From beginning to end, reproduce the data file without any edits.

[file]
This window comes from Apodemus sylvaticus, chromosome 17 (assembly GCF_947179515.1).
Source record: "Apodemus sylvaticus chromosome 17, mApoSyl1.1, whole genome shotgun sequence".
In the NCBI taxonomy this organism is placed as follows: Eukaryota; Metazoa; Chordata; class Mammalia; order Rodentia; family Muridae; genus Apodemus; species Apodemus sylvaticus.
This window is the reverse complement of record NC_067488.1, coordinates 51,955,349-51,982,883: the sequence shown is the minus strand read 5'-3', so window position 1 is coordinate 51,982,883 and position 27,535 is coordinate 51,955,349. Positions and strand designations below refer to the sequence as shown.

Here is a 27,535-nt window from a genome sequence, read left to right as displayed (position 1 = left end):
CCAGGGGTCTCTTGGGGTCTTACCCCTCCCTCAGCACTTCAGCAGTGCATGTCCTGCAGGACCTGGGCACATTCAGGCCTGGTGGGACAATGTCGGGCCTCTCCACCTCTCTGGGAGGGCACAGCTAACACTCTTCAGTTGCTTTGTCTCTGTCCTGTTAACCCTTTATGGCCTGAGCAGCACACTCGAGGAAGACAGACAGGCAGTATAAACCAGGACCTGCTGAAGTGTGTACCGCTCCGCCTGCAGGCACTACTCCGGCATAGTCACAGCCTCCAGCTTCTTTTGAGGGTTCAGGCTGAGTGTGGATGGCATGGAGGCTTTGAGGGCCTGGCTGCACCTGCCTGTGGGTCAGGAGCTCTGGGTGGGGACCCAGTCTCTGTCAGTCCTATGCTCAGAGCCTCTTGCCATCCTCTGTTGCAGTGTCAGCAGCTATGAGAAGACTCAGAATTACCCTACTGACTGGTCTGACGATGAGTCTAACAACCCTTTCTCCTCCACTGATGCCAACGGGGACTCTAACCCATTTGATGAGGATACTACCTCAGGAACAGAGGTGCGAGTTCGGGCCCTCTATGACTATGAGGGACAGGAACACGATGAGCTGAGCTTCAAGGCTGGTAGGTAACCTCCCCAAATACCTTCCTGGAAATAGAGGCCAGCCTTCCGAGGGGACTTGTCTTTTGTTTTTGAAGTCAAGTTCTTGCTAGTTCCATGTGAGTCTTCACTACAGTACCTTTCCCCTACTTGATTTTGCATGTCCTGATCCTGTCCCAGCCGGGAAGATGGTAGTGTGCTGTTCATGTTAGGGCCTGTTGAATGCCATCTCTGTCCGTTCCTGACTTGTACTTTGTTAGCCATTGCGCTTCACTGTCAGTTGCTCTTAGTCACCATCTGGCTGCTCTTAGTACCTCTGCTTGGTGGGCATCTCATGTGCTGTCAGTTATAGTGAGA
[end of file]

This window comes from Apodemus sylvaticus, chromosome 17 (assembly GCF_947179515.1).
Source record: "Apodemus sylvaticus chromosome 17, mApoSyl1.1, whole genome shotgun sequence".
In the NCBI taxonomy this organism is placed as follows: Eukaryota; Metazoa; Chordata; class Mammalia; order Rodentia; family Muridae; genus Apodemus; species Apodemus sylvaticus.
This window is the reverse complement of record NC_067488.1, coordinates 51,955,349-51,982,883: the sequence shown is the minus strand read 5'-3', so window position 1 is coordinate 51,982,883 and position 27,535 is coordinate 51,955,349. Positions and strand designations below refer to the sequence as shown.

Here is a 27,535-nt window from a genome sequence, read left to right as displayed (position 1 = left end):
CCAGGGGTCTCTTGGGGTCTTACCCCTCCCTCAGCACTTCAGCAGTGCATGTCCTGCAGGACCTGGGCACATTCAGGCCTGGTGGGACAATGTCGGGCCTCTCCACCTCTCTGGGAGGGCACAGCTAACACTCTTCAGTTGCTTTGTCTCTGTCCTGTTAACCCTTTATGGCCTGAGCAGCACACTCGAGGAAGACAGACAGGCAGTATAAACCAGGACCTGCTGAAGTGTGTACCGCTCCGCCTGCAGGCACTACTCCGGCATAGTCACAGCCTCCAGCTTCTTTTGAGGGTTCAGGCTGAGTGTGGATGGCATGGAGGCTTTGAGGGCCTGGCTGCACCTGCCTGTGGGTCAGGAGCTCTGGGTGGGGACCCAGTCTCTGTCAGTCCTATGCTCAGAGCCTCTTGCCATCCTCTGTTGCAGTGTCAGCAGCTATGAGAAGACTCAGAATTACCCTACTGACTGGTCTGACGATGAGTCTAACAACCCTTTCTCCTCCACTGATGCCAACGGGGACTCTAACCCATTTGATGAGGATACTACCTCAGGAACAGAGGTGCGAGTTCGGGCCCTCTATGACTATGAGGGACAGGAACACGATGAGCTGAGCTTCAAGGCTGGTAGGTAACCTCCCCAAATACCTTCCTGGAAATAGAGGCCAGCCTTCCGAGGGGACTTGTCTTTTGTTTTTGAAGTCAAGTTCTTGCTAGTTCCATGTGAGTCTTCACTACAGTACCTTTCCCCTACTTGATTTTGCATGTCCTGATCCTGTCCCAGCCGGGAAGATGGTAGTGTGCTGTTCATGTTAGGGCCTGTTGAATGCCATCTCTGTCCGTTCCTGACTTGTACTTTGTTAGCCATTGCGCTTCACTGTCAGTTGCTCTTAGTCACCATCTGGCTGCTCTTAGTACCTCTGCTTGGTGGGCATCTCATGTGCTGTCAGTTATAGTGAGA